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White Gold on the Black Market: The Need for Regulation of Banking and Donation of Human Milk in Australia

Version 2 2024-06-02, 14:46
Version 1 2022-11-30, 00:14
journal contribution
posted on 2024-06-02, 14:46 authored by Neera BhatiaNeera Bhatia, J Koplin, A Spadaro
Human milk is in increasing demand. The health benefits of human milk for infants are well known. A limited number of formal Australian milk banks provide human milk to premature and sick infants. However, growing numbers of adults and parents from non-traditional families of healthy infants are buying and sharing it from the internet and social media sites for consumption. In Australia, human milk is not legally defined as a tissue or a food. Its donation, exchange, or sale is also unregulated. This is a precarious situation, as unscreened and potentially unsafe human milk is being provided to the most vulnerable members of society – infants. This article calls for human milk to be legally defined, and the current regulatory vacuum to be addressed. We recommend a consistent and uniform network of human milk banking and sharing where the safety of donors and recipients is protected. We argue that this might be achieved by defining human milk as a tissue, undergoing screening and storing practices similar to those currently used for blood donation.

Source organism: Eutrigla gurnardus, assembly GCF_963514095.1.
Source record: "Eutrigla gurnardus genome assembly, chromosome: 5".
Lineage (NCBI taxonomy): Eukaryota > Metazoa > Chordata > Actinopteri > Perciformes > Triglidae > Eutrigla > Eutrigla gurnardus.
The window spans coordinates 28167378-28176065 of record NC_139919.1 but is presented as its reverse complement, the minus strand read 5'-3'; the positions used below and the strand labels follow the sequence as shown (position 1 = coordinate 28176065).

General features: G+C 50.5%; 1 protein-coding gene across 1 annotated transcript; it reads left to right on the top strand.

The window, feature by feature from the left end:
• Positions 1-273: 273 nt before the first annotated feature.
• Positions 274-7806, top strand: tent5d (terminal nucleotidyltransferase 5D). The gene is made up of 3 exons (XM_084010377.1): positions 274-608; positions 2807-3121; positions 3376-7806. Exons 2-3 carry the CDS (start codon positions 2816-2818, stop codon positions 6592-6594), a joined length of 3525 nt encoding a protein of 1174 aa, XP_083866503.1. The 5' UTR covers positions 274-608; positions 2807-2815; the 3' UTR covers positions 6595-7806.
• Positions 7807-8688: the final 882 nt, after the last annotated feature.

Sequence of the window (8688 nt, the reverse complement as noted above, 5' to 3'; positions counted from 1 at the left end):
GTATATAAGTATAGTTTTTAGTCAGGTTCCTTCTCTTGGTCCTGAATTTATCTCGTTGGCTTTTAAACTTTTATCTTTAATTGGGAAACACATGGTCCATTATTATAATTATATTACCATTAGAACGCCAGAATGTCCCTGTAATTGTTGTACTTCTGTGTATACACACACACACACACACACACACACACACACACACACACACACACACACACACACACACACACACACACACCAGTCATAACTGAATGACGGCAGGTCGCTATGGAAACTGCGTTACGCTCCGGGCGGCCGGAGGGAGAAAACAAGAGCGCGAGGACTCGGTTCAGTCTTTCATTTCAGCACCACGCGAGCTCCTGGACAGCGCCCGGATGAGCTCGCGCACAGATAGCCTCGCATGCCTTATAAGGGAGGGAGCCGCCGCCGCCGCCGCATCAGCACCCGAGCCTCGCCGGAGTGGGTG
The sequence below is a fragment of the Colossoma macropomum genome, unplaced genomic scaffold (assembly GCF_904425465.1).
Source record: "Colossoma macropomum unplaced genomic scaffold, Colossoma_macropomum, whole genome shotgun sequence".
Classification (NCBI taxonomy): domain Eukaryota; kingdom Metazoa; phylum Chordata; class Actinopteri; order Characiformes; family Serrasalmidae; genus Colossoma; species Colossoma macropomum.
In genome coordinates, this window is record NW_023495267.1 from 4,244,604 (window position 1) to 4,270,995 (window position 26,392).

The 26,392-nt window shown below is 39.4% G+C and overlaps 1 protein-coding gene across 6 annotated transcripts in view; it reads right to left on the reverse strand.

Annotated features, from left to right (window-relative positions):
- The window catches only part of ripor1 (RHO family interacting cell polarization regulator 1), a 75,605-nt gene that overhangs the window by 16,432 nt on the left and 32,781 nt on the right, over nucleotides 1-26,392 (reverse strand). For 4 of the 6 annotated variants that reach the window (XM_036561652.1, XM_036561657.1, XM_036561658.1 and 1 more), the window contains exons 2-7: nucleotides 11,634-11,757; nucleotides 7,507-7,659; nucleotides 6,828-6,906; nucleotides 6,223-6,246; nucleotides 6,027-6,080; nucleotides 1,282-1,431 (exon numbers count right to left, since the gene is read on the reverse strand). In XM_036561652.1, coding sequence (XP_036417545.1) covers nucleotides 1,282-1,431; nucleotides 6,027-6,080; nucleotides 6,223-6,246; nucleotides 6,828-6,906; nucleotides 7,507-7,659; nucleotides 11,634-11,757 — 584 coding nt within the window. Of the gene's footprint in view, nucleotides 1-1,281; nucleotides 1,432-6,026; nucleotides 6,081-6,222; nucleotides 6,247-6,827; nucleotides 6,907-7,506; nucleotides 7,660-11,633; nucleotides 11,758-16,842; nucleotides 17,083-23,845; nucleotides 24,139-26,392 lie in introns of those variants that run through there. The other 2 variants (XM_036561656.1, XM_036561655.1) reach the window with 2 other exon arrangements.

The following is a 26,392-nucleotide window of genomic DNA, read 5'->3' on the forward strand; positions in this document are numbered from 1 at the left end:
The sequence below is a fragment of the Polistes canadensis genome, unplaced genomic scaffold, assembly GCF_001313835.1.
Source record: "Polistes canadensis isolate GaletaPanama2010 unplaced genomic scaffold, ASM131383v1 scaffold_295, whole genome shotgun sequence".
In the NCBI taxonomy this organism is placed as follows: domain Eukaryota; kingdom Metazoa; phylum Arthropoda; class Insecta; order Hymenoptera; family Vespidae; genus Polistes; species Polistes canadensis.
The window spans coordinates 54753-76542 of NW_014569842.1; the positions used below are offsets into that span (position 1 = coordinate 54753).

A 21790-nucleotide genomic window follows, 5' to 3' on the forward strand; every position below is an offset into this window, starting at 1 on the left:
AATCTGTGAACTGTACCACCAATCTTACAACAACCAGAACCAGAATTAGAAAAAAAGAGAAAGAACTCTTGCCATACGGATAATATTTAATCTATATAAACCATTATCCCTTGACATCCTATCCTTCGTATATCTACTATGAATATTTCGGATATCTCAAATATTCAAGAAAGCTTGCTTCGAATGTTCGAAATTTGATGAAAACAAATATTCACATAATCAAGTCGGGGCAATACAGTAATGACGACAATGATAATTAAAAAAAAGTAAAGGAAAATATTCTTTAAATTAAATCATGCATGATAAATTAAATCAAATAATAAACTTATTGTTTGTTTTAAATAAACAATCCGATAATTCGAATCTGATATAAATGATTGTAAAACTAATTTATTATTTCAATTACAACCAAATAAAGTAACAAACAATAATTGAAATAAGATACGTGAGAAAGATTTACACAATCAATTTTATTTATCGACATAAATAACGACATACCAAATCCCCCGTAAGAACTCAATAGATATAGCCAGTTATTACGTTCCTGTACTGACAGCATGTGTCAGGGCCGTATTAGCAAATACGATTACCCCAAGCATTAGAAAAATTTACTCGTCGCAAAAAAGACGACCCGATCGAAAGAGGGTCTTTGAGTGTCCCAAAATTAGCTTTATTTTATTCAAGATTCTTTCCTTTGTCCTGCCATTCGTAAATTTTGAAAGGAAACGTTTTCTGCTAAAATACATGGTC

History

Journal

Australian Feminist Law Journal

Volume

48

Pagination

165-192

Location

Abingdon, Eng.

ISSN

1320-0968

eISSN

2204-0064

Language

English

Publication classification

C1 Refereed article in a scholarly journal

Issue

2

Publisher

ROUTLEDGE JOURNALS, TAYLOR & FRANCIS LTD

Place of publication

Abingdon, Eng.